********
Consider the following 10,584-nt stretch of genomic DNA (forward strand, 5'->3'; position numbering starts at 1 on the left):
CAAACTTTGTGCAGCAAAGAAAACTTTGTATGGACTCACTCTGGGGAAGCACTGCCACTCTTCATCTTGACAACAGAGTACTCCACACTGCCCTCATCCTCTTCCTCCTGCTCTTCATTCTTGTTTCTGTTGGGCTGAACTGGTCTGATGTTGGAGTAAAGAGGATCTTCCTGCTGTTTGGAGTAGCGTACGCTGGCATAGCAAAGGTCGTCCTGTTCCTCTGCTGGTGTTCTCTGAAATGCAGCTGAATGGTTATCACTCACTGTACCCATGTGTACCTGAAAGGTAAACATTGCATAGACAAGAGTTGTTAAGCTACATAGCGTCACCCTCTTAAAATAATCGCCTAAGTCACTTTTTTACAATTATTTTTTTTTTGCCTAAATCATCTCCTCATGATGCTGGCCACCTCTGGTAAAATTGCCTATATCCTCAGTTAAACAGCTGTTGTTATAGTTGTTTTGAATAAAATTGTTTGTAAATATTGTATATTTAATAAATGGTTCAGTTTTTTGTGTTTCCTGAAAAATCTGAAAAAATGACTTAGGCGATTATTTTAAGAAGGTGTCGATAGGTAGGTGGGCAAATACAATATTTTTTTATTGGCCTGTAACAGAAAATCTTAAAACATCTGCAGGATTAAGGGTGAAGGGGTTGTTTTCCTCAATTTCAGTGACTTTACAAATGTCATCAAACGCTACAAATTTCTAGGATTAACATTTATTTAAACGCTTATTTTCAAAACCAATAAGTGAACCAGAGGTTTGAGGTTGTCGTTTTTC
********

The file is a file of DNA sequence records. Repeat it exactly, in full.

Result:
Consider the following 10,584-nt stretch of genomic DNA (forward strand, 5'->3'; position numbering starts at 1 on the left):
CAAACTTTGTGCAGCAAAGAAAACTTTGTATGGACTCACTCTGGGGAAGCACTGCCACTCTTCATCTTGACAACAGAGTACTCCACACTGCCCTCATCCTCTTCCTCCTGCTCTTCATTCTTGTTTCTGTTGGGCTGAACTGGTCTGATGTTGGAGTAAAGAGGATCTTCCTGCTGTTTGGAGTAGCGTACGCTGGCATAGCAAAGGTCGTCCTGTTCCTCTGCTGGTGTTCTCTGAAATGCAGCTGAATGGTTATCACTCACTGTACCCATGTGTACCTGAAAGGTAAACATTGCATAGACAAGAGTTGTTAAGCTACATAGCGTCACCCTCTTAAAATAATCGCCTAAGTCACTTTTTTACAATTATTTTTTTTTTGCCTAAATCATCTCCTCATGATGCTGGCCACCTCTGGTAAAATTGCCTATATCCTCAGTTAAACAGCTGTTGTTATAGTTGTTTTGAATAAAATTGTTTGTAAATATTGTATATTTAATAAATGGTTCAGTTTTTTGTGTTTCCTGAAAAATCTGAAAAAATGACTTAGGCGATTATTTTAAGAAGGTGTCGATAGGTAGGTGGGCAAATACAATATTTTTTTATTGGCCTGTAACAGAAAATCTTAAAACATCTGCAGGATTAAGGGTGAAGGGGTTGTTTTCCTCAATTTCAGTGACTTTACAAATGTCATCAAACGCTACAAATTTCTAGGATTAACATTTATTTAAACGCTTATTTTCAAAACCAATAAGTGAACCAGAGGTTTGAGGTTGTCGTTTTTC